this review was originally posted on goodreads on 11/08/12.
In Terrapin Station, the ninth short story in Richard Thomas’ Herniated Roots, Jameson is sitting on his bench “carving away every part of the stick that does not look like a turtle.” With this collection, Thomas has done the same thing, only with our lives.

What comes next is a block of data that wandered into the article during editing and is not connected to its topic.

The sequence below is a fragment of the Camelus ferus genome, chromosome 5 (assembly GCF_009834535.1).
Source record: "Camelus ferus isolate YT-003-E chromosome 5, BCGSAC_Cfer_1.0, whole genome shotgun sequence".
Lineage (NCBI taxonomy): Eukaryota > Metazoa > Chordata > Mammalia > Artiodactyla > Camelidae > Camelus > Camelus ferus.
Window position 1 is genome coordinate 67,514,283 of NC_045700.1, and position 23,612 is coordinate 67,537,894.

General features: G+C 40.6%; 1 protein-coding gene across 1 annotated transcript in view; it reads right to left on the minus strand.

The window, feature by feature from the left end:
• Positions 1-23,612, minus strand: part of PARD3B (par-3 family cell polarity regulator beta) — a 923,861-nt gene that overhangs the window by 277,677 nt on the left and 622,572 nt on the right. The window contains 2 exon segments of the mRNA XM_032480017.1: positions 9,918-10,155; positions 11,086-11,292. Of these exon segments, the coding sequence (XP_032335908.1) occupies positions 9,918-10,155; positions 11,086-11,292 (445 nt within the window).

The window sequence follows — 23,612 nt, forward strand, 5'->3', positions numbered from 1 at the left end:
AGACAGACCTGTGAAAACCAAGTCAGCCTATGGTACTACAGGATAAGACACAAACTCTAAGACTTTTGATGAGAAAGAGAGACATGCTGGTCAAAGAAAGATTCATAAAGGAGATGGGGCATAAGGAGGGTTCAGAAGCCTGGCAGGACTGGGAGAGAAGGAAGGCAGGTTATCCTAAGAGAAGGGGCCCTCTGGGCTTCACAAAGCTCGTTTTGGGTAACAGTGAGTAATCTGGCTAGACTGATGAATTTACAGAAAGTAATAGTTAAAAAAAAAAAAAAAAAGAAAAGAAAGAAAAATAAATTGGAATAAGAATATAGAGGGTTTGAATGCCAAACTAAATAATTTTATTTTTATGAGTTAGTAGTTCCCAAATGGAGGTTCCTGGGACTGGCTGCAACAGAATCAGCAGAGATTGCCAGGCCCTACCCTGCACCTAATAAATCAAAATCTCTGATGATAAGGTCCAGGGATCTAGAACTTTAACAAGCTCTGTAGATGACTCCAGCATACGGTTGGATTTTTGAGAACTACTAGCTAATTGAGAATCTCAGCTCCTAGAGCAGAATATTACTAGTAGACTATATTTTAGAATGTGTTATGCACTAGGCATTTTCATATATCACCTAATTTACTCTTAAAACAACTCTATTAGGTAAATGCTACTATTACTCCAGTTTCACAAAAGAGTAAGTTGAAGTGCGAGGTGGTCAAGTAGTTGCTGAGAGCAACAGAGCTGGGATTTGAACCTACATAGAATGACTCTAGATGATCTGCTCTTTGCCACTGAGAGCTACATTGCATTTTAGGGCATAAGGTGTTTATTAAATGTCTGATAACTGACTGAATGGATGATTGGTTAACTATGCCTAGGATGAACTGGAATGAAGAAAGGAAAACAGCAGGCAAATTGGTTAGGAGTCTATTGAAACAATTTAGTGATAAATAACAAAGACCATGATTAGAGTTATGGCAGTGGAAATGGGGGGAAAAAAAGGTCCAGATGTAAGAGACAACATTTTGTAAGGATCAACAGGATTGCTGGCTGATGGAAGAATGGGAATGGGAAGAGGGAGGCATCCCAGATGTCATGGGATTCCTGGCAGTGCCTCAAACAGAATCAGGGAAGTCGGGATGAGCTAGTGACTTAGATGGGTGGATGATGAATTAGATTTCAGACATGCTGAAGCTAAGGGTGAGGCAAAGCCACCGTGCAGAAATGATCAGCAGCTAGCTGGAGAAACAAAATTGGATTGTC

Thomas deftly sculpts away everything that lacks cohesion with his vision, be it of the moment or the lifetime, and he leaves the reader with a beautifully terrifying glimpse at what could be, what might be, and, maybe, what is. The stories vary greatly in length, from the 26 pages of Terrapin Station to the three pages of Daybreak, and in texture, from the silvery thrust of betrayal in A Bird in the Hand to the leaden cloud of regret in Kiss Off, but what never varies is the impetus to keep reading. The need to find out what happens next. And the need to know if what you’re looking at is really what you think it is.